The Laboratory School was the administering body for the Elementary Laboratory School and the Secondary Laboratory School which consisted of a junior high school and Brigham Young High School. The dean of the College of Education was the chief administrator followed by the director or coordinator of the Laboratory School.

The Laboratory School created an environment for high-level instruction for observations and experiments in the Elementary and Secondary Laboratory Schools while performing research in child development, learning, social processes, and educational programs in a university setting. Athletic and social programs were also provided for students attending the Secondary Laboratory School to allow them to progress in character.

Administrative History

The College of Education (1921-1997) oversaw various programs for future educators at Brigham Young University.

The College of Education, previously known as the School of Education, was created in 1921 from by the newly appointed President Harris. The organization was created to qualify students to be supervisors, elementary teachers, high school instructors, or high school principals under the Church and State school systems. The four main purposes were outlined as: (1) Preparing teachers for public and private schools. (2) Providing graduate programs for the preparation of school principals, counselors, school psychologists, curriculum supervisors, speech/language pathologists, clinical audiologists, and master teachers. (3) Offering research-based graduate programs. (4) Researching educational processes and issues. Deans and acting deans of the College included John C. Swenson (1921-1924), L. John Nuttall (1924-1930), Amos N. Merrell (1930-1946), Asahel D. Woodruff (1955-1961), A. John Clarke (1961-1962), Antone K. Romney (1962-1970), Stephen L. Alley (1970-1974), Curtis N. Van Alfen (1974-1985), Ralph B. Smith (1985-1989), Dan W. Andersen (1989-1993), and Robert S. Patterson (1993-1997).

Administrative History

Brigham Young University (est. 1903) is a university sponsored by The Church of Jesus Christ of Latter-day Saints in Provo, Utah.

Brigham Young University was established in 1903 in a renaming of Brigham Young Academy. Past and present Brigham Young University presidents include George H. Brimhall (1903-1921), Franklin S. Harris (1921-1945), Howard S. McDonald (1945-1949), (acting president) Christian Jensen (1949-1951), Ernest L. Wilkinson (1951-1971), Dallin H. Oaks (1971-1980), Jeffrey R. Holland (1980-1989), Rex E. Lee (1989-1995), Merrill J. Bateman (1996-2003), and Cecil O. Samuelson (2003- ).

Brigham Young University is owned and operated by The Church of Jesus Christ of Latter-day Saints as part of the Church Educational System (CES). The university is governed by a Board of Trustees, which, since 1939, has consisted of the First Presidency of the Church as well as other General Authorities or general officers of the Church appointed by the First Presidency. The Board of Trustees provides general direction and oversees the formulation of broad policies as well as the approval of all executive leadership and faculty appointments at the university. The Board of Trustees delegates to the University President the responsibility to conduct the operations of the institution and administer the policies enacted by the board. The President serves as the chief executive officer and general manager of the University. Since 1996, the President of the university has also been a General Authority of the Church.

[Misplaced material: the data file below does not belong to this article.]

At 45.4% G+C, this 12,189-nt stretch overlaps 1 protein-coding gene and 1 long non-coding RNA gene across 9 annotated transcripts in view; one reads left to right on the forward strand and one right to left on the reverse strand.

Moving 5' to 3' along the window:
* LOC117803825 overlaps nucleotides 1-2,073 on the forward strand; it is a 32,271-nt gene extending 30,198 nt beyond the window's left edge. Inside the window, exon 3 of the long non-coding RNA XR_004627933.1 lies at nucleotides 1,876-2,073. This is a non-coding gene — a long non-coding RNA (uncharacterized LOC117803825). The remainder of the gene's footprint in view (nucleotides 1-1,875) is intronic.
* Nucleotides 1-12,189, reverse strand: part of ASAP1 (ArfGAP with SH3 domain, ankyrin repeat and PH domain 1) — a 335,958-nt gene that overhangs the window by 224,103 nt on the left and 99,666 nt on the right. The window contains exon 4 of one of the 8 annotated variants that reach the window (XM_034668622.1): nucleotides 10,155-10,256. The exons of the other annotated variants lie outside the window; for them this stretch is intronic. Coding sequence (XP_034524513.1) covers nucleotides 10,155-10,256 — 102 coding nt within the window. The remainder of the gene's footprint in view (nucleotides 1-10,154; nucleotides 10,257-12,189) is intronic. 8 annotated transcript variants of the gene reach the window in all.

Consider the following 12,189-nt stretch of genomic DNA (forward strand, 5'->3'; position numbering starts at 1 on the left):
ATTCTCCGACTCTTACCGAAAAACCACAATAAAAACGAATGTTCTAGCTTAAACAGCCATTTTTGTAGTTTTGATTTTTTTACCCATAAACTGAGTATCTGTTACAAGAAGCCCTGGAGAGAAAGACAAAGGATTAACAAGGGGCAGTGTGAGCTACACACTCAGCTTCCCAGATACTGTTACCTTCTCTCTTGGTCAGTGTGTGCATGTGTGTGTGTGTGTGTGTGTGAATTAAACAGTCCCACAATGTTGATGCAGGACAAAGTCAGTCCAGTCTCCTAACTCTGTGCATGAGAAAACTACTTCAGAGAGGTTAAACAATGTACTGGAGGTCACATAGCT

Brigham Young University has grown from a small academy to one of the world's largest private universities. Sponsored by The Church of Jesus Christ of Latter-day Saints, BYU offers a unique educational environment that promotes learning by study and also by faith.

Administrative History

Brigham Young Academy (1875-1903) was established by the Church of Jesus Christ of Latter-day Saints under the direction of Brigham Young for the instruction of church members in the area of Provo Utah.

Brigham Young Academy was the predecessor to Brigham Young University and Brigham Young High School. Brigham Young saw the school as a place where all secular learning should be fused with teachings from the scriptures. Despite steady growth during its early years, the Academy was threatened by a series of financial and physical setbacks. With the help and sacrifice of Abraham O. Smoot, the campus moved in 1891 to new facilities on University Avenue in Provo Utah. The Academy's curriculum strengthened and enrollment grew. In 1903, the name was officially changed to Brigham Young University.

Brigham Young Academy principals included Warren N. Dusenberry (1876), Karl G. Maeser (1876-1892), and Benjamin Cluff (1892-1903).

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Cory Nimer
University Archivist - University Archives